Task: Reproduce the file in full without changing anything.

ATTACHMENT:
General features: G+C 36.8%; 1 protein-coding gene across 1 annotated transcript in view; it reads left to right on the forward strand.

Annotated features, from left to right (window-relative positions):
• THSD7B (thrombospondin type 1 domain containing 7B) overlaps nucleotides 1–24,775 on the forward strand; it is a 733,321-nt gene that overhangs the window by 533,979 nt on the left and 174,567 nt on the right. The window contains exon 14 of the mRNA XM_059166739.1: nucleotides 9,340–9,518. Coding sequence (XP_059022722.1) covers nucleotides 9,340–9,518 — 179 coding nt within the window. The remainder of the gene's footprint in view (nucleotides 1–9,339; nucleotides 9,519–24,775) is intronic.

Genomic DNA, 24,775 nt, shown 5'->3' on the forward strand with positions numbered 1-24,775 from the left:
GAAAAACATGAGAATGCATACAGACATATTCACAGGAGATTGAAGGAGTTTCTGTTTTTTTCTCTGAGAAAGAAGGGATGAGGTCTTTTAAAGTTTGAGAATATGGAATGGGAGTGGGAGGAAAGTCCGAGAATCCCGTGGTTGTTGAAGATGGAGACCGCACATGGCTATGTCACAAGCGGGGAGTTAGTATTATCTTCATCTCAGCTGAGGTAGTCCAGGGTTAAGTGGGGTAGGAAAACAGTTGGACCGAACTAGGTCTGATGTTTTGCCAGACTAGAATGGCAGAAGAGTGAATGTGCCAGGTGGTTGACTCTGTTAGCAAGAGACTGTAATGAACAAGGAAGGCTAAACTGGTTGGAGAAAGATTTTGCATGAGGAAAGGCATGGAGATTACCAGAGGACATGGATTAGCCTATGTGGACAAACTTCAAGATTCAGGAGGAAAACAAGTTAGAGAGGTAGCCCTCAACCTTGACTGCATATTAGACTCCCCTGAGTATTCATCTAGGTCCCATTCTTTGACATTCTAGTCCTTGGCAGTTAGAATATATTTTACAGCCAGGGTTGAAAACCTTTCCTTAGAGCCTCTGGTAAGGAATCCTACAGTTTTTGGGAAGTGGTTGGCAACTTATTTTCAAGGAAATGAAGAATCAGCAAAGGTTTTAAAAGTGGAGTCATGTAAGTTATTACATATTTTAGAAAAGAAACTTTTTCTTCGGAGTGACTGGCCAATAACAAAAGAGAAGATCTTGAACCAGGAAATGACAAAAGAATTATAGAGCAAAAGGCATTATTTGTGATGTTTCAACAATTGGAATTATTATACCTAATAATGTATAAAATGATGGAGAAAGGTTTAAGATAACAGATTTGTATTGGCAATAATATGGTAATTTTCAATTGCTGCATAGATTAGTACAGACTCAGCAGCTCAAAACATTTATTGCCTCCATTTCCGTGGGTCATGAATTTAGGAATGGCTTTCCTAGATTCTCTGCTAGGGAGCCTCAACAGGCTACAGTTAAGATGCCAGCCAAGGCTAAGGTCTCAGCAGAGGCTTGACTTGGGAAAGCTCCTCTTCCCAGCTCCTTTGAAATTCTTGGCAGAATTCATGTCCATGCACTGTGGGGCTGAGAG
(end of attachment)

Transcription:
General features: G+C 36.8%; 1 protein-coding gene across 1 annotated transcript in view; it reads left to right on the forward strand.

Annotated features, from left to right (window-relative positions):
• THSD7B (thrombospondin type 1 domain containing 7B) overlaps nucleotides 1–24,775 on the forward strand; it is a 733,321-nt gene that overhangs the window by 533,979 nt on the left and 174,567 nt on the right. The window contains exon 14 of the mRNA XM_059166739.1: nucleotides 9,340–9,518. Coding sequence (XP_059022722.1) covers nucleotides 9,340–9,518 — 179 coding nt within the window. The remainder of the gene's footprint in view (nucleotides 1–9,339; nucleotides 9,519–24,775) is intronic.

Genomic DNA, 24,775 nt, shown 5'->3' on the forward strand with positions numbered 1-24,775 from the left:
GAAAAACATGAGAATGCATACAGACATATTCACAGGAGATTGAAGGAGTTTCTGTTTTTTTCTCTGAGAAAGAAGGGATGAGGTCTTTTAAAGTTTGAGAATATGGAATGGGAGTGGGAGGAAAGTCCGAGAATCCCGTGGTTGTTGAAGATGGAGACCGCACATGGCTATGTCACAAGCGGGGAGTTAGTATTATCTTCATCTCAGCTGAGGTAGTCCAGGGTTAAGTGGGGTAGGAAAACAGTTGGACCGAACTAGGTCTGATGTTTTGCCAGACTAGAATGGCAGAAGAGTGAATGTGCCAGGTGGTTGACTCTGTTAGCAAGAGACTGTAATGAACAAGGAAGGCTAAACTGGTTGGAGAAAGATTTTGCATGAGGAAAGGCATGGAGATTACCAGAGGACATGGATTAGCCTATGTGGACAAACTTCAAGATTCAGGAGGAAAACAAGTTAGAGAGGTAGCCCTCAACCTTGACTGCATATTAGACTCCCCTGAGTATTCATCTAGGTCCCATTCTTTGACATTCTAGTCCTTGGCAGTTAGAATATATTTTACAGCCAGGGTTGAAAACCTTTCCTTAGAGCCTCTGGTAAGGAATCCTACAGTTTTTGGGAAGTGGTTGGCAACTTATTTTCAAGGAAATGAAGAATCAGCAAAGGTTTTAAAAGTGGAGTCATGTAAGTTATTACATATTTTAGAAAAGAAACTTTTTCTTCGGAGTGACTGGCCAATAACAAAAGAGAAGATCTTGAACCAGGAAATGACAAAAGAATTATAGAGCAAAAGGCATTATTTGTGATGTTTCAACAATTGGAATTATTATACCTAATAATGTATAAAATGATGGAGAAAGGTTTAAGATAACAGATTTGTATTGGCAATAATATGGTAATTTTCAATTGCTGCATAGATTAGTACAGACTCAGCAGCTCAAAACATTTATTGCCTCCATTTCCGTGGGTCATGAATTTAGGAATGGCTTTCCTAGATTCTCTGCTAGGGAGCCTCAACAGGCTACAGTTAAGATGCCAGCCAAGGCTAAGGTCTCAGCAGAGGCTTGACTTGGGAAAGCTCCTCTTCCCAGCTCCTTTGAAATTCTTGGCAGAATTCATGTCCATGCACTGTGGGGCTGAGAG